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    The book you hold in your hands is the first great fantasy novel ever written: the first of them all;
    all the others. Dunsany, Eddison, Pratt, Tolkein, Peake, Howard, et al., are successors to this great
    original.

    By fantasy, I mean the tale of quest, adventure or war set in an invented age and worldscape of the
    author's own imagination.
            -Lin Carter (Introduction to The Wood Beyond the World)

I like the definition of fantasy that Carter provides there and William Morris is certainly an early practitioner of the genre, but I think you've got to give pride of place to George MacDonald [see Orrin's review of The Princess and the Goblin (1872) (George MacDonald 1824-1902) (Grade: A)]

At any rate, William Morris is one of the more interesting and influential characters of Victorian England.  Repelled by the changes that the Industrial Revolution had brought to Britain, he yearned for more pastoral times.  By profession a Medievalist, he translated Norse sagas and printed them in beautiful editions.  An artist and founder of the Pre-Raphaelite movement, he designed many of the flowery tapestries and wallpapers that we associate with the Victorian drawing room.  Politically he was a utopian Socialist.  And, as Carter says, as a writer he helped to create the fantasy novel.  In all of these pursuits he harkened back to an idealized past, no where more so than in his writing.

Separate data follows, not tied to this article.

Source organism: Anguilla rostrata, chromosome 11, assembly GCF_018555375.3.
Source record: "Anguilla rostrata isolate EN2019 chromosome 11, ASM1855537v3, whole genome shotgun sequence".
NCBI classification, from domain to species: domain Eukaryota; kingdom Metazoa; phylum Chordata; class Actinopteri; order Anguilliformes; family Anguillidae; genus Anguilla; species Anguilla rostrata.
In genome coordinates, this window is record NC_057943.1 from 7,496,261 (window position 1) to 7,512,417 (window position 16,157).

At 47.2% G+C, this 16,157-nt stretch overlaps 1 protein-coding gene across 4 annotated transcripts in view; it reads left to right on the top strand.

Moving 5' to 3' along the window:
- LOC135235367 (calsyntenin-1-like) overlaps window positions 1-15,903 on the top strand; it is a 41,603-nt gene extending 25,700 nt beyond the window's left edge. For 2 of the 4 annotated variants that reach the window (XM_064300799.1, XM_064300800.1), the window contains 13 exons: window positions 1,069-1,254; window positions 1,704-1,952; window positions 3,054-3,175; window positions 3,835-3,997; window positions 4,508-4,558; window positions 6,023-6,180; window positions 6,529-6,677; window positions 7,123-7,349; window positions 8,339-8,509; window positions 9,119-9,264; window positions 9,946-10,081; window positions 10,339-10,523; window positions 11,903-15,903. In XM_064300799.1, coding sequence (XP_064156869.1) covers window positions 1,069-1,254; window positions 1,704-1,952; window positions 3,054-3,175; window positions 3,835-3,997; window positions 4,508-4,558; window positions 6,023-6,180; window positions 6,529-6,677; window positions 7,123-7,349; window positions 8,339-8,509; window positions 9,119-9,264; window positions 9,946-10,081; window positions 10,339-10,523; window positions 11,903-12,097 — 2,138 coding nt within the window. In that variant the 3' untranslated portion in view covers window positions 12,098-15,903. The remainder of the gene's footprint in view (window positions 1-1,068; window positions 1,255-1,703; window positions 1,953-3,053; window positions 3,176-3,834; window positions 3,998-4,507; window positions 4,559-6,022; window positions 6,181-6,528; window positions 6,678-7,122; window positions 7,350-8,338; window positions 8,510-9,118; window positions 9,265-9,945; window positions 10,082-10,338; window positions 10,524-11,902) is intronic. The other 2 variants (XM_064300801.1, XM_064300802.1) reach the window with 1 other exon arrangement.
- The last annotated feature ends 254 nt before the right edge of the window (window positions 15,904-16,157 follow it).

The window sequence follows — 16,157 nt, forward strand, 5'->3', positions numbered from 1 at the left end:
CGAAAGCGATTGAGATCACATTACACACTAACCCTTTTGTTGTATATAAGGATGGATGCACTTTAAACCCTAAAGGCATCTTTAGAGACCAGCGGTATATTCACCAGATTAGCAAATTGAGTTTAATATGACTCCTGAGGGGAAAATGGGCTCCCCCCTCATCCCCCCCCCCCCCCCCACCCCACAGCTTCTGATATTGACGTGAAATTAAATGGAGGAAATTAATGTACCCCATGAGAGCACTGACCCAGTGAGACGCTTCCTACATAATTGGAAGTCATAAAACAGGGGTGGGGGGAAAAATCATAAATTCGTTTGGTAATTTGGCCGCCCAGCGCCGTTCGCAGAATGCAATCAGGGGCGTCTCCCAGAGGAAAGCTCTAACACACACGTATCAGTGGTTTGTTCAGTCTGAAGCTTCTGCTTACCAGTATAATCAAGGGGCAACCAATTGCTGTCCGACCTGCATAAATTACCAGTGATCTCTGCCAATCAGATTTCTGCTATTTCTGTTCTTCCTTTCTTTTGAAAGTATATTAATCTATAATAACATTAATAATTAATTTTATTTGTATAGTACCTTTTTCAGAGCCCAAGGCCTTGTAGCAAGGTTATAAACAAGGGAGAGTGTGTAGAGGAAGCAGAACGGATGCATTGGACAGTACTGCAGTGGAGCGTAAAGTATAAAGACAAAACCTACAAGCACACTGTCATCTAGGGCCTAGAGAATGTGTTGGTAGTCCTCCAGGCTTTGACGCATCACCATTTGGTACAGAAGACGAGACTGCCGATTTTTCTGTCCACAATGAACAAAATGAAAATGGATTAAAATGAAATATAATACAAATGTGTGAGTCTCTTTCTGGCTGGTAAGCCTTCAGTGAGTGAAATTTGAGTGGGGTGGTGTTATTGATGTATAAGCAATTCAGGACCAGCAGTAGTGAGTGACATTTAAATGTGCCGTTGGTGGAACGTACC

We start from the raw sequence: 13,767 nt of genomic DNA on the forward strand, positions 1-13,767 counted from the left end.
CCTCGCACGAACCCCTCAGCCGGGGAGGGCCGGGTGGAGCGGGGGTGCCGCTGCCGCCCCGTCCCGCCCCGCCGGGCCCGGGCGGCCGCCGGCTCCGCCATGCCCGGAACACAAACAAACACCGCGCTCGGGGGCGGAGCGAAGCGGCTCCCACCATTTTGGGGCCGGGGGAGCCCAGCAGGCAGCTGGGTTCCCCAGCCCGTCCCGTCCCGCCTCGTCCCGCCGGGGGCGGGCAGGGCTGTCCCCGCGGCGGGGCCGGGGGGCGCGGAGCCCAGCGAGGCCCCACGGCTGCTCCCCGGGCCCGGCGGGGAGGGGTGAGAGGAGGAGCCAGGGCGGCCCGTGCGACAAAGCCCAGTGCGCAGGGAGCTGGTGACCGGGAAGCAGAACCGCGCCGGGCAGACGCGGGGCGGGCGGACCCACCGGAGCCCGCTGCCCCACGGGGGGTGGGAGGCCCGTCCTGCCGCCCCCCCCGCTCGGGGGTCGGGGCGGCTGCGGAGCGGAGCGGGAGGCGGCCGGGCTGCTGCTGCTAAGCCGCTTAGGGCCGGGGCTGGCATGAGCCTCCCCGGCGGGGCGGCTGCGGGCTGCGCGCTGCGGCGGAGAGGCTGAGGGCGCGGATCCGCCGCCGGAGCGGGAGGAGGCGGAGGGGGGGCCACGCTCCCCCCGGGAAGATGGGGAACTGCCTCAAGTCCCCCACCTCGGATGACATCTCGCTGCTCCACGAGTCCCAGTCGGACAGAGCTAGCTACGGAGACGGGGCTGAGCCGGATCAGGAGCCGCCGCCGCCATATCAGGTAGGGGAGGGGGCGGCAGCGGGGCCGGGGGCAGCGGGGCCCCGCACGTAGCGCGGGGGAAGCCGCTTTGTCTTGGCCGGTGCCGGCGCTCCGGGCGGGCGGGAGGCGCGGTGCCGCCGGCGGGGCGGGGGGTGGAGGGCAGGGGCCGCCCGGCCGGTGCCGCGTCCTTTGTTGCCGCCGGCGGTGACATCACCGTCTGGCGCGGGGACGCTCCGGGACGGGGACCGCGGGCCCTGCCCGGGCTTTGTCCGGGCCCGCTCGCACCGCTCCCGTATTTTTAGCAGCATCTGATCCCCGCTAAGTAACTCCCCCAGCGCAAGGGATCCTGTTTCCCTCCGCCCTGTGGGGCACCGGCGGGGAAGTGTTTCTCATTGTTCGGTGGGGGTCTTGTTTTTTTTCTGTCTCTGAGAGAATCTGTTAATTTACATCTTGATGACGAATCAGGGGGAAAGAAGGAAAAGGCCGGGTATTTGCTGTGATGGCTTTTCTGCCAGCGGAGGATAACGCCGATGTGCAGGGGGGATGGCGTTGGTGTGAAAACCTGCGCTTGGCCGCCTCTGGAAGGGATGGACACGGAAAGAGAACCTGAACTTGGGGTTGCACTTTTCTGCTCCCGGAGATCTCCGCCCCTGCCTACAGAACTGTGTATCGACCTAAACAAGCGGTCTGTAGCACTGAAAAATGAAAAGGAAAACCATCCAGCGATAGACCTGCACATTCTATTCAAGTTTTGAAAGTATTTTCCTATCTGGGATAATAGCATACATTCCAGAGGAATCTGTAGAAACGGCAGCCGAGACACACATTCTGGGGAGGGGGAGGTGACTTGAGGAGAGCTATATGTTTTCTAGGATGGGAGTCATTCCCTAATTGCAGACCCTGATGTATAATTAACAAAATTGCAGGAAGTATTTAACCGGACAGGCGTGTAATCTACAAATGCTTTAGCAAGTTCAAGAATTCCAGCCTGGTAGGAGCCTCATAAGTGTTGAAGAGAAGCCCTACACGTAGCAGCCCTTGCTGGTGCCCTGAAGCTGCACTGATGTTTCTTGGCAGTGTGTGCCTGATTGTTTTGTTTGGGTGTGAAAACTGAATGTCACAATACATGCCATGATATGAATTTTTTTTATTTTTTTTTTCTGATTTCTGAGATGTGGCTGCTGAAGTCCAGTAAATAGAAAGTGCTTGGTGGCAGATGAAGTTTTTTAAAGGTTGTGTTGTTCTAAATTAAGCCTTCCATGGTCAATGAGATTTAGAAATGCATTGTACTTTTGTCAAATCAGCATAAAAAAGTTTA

The language, style and story of this novel lend it an aura of antiquity, as if it too was merely a translation of some medieval romance.  The hero of the story, Golden Walter, flees his home upon realizing that his new bride hates him.  Sailing forth on one of his merchant father's ships, his fate becomes intertwined with a mysterious trio: a splendid lady, her evil dwarf servant and a young maiden whom the lady has enslaved.  Walter pursues the trio beyond the reaches of his own world to The Golden House, governed by the lady, known only as The Mistress.  There he will battle the dwarf, free the maiden, with whom he has fallen in love, and together they will flee the Mistress.